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A warm response to cold weather

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March 25, 2014 | 03:56 PM
What a winter it has been. That is a phrase heard many times in reference to many things, but it couldn’t be more proper when considering a warm clothing drive conducted even before the winter began.

When Ryan Mikrut, a former Lake Geneva resident living in Milwaukee, heard from a friend who is a teacher in Lake Geneva that in October, before things really got cold, children were coming to the school where she teaches without long sleeves, to say nothing of having warm coats or hand coverings for the cold weather to come. Mikrut pondered about such situations in light of what it would mean to any child. Familiar with such needs in her home city, it seemed very wrong for the situation to exist in Lake Geneva and she felt she must do something about it.

After consulting with her pastor, the Rev. Mary Ann Moller-Gunderson, Mikrut set up a plan to contact the administrators at local schools to see how she might be able to meet the warm clothing needs of the students.

With that input and the encouragement of all who learned about the possible project, Mikrut set about gathering warm coats, snow pants, hats and mittens for children, along with necessary sizes and other pertinent information.

The project was launched in October, with contact at the local schools and word of mouth appeals to friends, family and her church members. Items began showing up soon and almost 30 percent of them were new, although gently used items were accepted as well. In the end, there were about 200 coats for children, 50 pairs of snow pants, some boots and many hats and mittens. Adult clothing also was among the donations that came from the whole community, including collections at St. Francis de Sales School and the YMCA.

Next came distribution. Were there that many students needing items in Eastview, Central Denison and Star Center schools? When it became obvious the local need was not that great, Mikrut spread her collection to other schools and areas, including Reek School, another Walworth County school, facilities in Beloit and her grandmother’s own mission, the Sower’s House, in Villa Park, Ill. Adult items that had been donated were given to a soup kitchen in Milwaukee.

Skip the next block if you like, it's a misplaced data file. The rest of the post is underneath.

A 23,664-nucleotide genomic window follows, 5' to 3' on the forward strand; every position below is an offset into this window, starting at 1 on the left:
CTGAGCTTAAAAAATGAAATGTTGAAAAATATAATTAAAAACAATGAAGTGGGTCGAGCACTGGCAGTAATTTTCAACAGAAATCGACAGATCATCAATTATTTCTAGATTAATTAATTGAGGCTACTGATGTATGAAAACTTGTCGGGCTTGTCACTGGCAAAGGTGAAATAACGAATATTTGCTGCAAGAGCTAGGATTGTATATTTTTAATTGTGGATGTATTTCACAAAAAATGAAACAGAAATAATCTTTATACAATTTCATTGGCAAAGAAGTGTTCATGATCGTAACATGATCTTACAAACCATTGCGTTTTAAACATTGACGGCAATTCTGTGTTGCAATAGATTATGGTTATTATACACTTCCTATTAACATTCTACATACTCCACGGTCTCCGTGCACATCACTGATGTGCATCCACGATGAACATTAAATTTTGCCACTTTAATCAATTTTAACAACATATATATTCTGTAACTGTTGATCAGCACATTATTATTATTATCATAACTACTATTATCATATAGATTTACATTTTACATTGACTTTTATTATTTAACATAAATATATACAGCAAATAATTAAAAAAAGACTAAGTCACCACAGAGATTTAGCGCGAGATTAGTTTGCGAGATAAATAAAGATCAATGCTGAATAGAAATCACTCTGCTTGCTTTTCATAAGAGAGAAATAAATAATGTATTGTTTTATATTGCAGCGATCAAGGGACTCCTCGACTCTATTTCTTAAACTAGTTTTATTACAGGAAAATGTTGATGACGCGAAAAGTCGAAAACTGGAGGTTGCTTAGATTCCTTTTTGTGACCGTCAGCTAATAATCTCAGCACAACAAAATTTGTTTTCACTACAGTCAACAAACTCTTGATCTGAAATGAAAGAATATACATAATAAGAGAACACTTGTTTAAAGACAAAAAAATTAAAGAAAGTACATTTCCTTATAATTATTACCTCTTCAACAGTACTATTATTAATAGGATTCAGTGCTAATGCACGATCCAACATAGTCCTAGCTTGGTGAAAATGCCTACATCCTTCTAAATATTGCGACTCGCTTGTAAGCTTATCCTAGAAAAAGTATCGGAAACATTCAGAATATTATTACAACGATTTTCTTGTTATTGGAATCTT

What happened to all these items between October and the end of November? They were gathered, sorted and sized at Immanuel Lutheran Church in its old facility at 1229 Park Row. Already in its own moving process, space was limited and areas were congested, but somehow there was room for most of the donated clothing while some found its way to Mikrut’s home and those of other family members until it was distributed.

Some of Mikrut’s care and concern is related to her being the mother of 15-month-old Raedyn.

Thinking about her own child ever being in such a position made it even more imperative for her to be active in improving such situations, even for children she didn’t know. She also wants her daughter to know about those kinds of needs and that people must do what they can to relieve the situation.

Another source of inspiration for the project is her grandmother. She conducts a mission in Villa Park and hopes to open a children’s home that would provide care given by widows who need someone to care for. Her influence and support helped Mikrut, a graduate of Badger High School and the University of Wisconsin-Milwaukee, carry through with her project.

Now, even before all the snow from this memorable winter is melted, Mikrut has plans started for a similar drive in the fall. Her plan includes contacting more local schools and teachers for specific needs. She hopes to make it an annual event. She feels it was good for the entire community and it was a way for more people to become acquainted with activities at the church.

For those who may want to become involved with the project in the fall, contact Mikrut on Facebook at Ryan Mikrut, or call (262) 745-6652.


Tags: Staff Editorial

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